Working model to show Kepler's 1st and 2nd laws and the equivalence of the area law to the law of equants.
What it shows:
A demonstration illustrating the equivalence of Kepler's second law, the Law of Areas, with the Law of Angles.
How it works:
In order to determine the orbit of Mars using circular orbits, Kepler had to offset the focus of Mars' orbit from the Sun to a point C (figure 1). Kepler's 2nd Law of planetary motion states that a planet's orbit around the Sun will sweep out equal areas in equal times. In Kepler's model, the elliptical path of a planet has the Sun at one focus. He then introduced the approximation that the planet would also sweep out equal angles in equal times when viewed from the empty focus. This gave the empty focus the role of the Equant from the Ptolemaic geocentric system, introduced to explain the speeding up and slowing down of a planet's motion when viewed from Earth. Ptolemy asserted that a planet's orbital speed was constant when viewed from the equant, a point displaced from the center of the circular orbit. Figure 1 shows the geometrical relationship between the areas and the angles.
figure 1. relationship between "equal angles" (shaded) and equal angles (marked α and β).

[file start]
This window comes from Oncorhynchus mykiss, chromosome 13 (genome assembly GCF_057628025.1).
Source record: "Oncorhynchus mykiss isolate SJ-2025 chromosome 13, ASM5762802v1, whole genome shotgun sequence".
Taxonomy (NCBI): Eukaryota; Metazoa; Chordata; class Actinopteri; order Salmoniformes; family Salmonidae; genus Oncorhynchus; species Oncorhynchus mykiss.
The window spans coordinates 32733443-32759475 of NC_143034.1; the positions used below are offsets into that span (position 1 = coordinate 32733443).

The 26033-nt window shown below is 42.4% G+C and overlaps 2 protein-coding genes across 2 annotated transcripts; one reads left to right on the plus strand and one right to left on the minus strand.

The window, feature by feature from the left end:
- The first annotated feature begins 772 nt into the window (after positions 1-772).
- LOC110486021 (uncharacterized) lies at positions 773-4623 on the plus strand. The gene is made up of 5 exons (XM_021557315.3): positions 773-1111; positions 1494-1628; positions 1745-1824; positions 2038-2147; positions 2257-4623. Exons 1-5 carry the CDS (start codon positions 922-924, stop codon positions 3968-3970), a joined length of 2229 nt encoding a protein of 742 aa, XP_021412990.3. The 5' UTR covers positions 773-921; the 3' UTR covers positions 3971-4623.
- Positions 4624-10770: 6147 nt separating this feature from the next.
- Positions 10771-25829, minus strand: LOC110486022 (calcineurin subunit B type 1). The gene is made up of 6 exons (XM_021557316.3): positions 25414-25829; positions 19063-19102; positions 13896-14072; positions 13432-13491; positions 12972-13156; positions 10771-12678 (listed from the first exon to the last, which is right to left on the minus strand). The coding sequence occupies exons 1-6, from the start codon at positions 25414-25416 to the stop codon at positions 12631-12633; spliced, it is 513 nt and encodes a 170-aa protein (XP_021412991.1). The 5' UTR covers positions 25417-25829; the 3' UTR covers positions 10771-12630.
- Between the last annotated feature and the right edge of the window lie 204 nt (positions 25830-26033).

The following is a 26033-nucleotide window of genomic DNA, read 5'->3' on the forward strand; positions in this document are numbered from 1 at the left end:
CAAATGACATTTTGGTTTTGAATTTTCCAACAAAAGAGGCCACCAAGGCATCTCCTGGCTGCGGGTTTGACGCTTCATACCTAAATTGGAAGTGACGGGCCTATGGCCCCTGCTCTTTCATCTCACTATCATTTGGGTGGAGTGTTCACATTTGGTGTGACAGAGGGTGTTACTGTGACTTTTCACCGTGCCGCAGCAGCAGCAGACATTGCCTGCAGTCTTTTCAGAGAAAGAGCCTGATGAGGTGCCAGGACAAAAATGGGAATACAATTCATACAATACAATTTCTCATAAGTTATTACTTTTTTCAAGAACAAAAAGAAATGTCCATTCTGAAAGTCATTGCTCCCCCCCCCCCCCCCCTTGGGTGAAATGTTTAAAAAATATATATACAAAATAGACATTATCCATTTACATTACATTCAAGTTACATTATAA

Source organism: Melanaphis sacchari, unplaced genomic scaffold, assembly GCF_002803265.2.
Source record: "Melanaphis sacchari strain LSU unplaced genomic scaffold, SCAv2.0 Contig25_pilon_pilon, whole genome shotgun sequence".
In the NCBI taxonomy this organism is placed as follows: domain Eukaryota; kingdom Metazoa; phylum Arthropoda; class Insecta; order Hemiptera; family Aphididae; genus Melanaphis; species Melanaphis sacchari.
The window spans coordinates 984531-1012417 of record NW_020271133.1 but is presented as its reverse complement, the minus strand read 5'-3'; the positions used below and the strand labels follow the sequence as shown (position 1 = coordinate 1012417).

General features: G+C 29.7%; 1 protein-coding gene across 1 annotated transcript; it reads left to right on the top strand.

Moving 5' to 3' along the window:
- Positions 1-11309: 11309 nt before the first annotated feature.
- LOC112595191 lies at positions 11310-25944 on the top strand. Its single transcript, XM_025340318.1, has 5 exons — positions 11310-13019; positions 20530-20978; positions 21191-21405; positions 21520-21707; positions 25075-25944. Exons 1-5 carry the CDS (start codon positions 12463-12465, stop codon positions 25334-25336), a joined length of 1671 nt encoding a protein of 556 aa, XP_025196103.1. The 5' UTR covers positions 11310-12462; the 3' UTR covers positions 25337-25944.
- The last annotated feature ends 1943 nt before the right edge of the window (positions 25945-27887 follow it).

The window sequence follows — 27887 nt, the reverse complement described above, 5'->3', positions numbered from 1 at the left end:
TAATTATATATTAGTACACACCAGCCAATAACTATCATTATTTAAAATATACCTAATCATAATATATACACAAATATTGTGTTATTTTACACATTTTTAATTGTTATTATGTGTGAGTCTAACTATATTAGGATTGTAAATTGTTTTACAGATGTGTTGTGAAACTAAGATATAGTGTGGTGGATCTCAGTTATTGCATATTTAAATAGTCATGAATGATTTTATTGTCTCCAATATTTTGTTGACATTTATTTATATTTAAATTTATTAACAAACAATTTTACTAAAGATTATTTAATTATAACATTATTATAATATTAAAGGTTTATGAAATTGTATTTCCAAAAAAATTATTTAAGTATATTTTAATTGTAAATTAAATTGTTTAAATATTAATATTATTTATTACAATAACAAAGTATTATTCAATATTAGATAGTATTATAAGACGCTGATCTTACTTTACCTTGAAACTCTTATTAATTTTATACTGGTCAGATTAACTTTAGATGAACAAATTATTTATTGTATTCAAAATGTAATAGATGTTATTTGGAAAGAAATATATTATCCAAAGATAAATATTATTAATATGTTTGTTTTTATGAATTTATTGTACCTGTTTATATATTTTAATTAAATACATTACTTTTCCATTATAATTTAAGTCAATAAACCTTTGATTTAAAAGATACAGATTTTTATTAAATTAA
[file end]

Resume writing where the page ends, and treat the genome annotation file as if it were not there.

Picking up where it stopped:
The model consists of a vertically mounted disc (figure 1) and displays a representation of the orbits of Earth and Mars. The front surface is 1/4" white Plexiglas backed with 1/2" plywood. The circumference of the disc represents the orbit of Mars. An inner circle, marked with a ring of 100 (type?) bulbs wired in parallel, represents the orbit of the Earth. The bulbs are mounted through the plywood back but below the Plexiglas, so when on they glow through the translucent plastic. The Earth ring is centered on the Sun, a 25W light bulb protruding out of the disc; the Sun is displaced by 9cm below the center of the plexi disc. The equant, 18 cm above the Sun, consists of a motor driven 1 clock hand that turns at 1 rpm. Mounted behind the disc are three switches, to turn on each of the Sun, clock and Earth orbit ring.
figure 2. the disc, displaying the orbits of Mars and of Earth.
Setting it up:
The machine is mounted on a wheeled stand, so can just be rolled into place. There is a small holder on the back of the disc for three OH pens to sketch angles etc. on the disc.
Kepler's resurrection of the abhorrent equant, as well as his abandonment of circular orbits, were two major reasons for the lack of acceptance of his theories by contemporary scientists such as Galileo.
1 Conrac type 117 motor